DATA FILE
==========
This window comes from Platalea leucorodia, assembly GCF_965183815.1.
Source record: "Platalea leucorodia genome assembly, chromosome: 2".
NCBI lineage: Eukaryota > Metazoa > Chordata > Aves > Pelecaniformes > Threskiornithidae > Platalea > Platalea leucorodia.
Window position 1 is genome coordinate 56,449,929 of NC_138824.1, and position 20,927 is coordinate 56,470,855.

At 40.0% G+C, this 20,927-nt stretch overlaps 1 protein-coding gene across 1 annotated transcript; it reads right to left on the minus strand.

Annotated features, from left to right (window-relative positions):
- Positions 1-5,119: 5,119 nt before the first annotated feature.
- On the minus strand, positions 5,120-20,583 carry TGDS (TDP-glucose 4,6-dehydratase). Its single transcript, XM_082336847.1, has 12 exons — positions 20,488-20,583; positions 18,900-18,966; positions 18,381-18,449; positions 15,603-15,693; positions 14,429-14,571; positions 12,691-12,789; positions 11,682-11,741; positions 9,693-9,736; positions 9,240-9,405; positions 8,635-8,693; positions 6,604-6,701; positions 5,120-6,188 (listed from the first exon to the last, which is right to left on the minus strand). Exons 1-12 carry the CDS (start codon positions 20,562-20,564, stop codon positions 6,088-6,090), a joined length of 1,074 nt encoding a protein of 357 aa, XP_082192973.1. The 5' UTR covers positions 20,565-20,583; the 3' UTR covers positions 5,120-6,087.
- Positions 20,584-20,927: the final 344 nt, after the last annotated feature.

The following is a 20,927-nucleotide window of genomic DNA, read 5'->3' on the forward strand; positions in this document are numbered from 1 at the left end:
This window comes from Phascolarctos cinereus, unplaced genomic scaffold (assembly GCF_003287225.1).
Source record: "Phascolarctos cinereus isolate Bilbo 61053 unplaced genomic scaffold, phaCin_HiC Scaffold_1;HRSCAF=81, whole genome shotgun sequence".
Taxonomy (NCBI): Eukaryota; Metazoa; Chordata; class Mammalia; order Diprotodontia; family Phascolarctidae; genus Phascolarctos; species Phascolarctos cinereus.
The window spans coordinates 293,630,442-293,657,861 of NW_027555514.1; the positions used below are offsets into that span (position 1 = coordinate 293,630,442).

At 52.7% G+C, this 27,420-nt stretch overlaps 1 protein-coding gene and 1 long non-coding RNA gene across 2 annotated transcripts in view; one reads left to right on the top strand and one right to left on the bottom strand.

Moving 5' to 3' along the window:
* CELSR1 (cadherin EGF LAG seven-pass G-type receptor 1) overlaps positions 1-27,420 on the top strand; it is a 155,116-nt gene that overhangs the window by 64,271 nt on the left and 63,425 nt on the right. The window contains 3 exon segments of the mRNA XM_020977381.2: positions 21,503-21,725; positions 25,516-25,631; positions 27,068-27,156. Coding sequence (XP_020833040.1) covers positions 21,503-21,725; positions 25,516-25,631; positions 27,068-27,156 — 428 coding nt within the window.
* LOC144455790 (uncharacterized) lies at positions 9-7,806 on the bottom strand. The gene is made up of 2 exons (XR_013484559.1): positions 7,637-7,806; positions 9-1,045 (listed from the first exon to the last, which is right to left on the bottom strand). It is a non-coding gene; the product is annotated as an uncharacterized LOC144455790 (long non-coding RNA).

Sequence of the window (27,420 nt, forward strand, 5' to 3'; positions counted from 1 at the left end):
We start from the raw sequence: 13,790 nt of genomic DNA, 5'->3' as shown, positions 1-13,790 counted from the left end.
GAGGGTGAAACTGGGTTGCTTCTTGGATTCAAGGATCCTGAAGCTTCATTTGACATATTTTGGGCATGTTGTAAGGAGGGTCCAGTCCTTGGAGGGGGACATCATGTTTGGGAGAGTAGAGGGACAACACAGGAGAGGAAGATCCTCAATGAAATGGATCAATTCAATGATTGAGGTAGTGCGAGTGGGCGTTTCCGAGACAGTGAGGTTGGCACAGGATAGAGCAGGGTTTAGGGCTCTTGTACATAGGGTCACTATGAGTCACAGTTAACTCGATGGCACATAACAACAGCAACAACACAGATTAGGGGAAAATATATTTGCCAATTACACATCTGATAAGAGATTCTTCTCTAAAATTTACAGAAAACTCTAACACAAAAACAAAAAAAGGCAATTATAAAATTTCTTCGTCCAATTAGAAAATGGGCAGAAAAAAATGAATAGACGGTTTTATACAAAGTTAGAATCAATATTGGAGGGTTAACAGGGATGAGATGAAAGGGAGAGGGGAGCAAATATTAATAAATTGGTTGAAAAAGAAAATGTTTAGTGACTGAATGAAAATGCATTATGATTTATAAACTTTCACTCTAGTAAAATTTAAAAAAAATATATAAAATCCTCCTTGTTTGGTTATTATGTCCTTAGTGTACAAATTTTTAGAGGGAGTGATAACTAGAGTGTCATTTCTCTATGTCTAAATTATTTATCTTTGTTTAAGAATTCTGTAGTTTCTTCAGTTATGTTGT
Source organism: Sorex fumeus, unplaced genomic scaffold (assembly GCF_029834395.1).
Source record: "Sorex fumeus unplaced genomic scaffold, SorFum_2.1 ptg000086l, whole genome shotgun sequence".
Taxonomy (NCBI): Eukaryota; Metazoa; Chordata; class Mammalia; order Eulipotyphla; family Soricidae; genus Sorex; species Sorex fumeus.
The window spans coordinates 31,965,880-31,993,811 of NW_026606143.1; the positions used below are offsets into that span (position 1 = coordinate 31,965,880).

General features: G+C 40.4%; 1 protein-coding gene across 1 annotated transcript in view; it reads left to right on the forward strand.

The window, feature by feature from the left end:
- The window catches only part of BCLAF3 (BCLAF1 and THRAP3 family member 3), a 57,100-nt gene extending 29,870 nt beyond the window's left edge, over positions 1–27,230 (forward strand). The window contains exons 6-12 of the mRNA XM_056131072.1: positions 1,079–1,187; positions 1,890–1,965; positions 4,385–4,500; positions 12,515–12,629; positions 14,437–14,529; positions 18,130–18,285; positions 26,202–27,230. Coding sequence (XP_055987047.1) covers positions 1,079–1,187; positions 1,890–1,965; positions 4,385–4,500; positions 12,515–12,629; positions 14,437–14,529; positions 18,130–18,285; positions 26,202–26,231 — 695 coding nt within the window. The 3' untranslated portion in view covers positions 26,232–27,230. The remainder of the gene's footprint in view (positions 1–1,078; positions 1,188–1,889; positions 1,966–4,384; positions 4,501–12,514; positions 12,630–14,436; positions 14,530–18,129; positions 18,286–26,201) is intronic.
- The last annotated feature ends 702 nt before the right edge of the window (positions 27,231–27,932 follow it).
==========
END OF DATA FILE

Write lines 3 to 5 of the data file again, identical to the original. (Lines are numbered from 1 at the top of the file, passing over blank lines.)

NCBI lineage: Eukaryota > Metazoa > Chordata > Aves > Pelecaniformes > Threskiornithidae > Platalea > Platalea leucorodia.
Window position 1 is genome coordinate 56,449,929 of NC_138824.1, and position 20,927 is coordinate 56,470,855.

At 40.0% G+C, this 20,927-nt stretch overlaps 1 protein-coding gene across 1 annotated transcript; it reads right to left on the minus strand.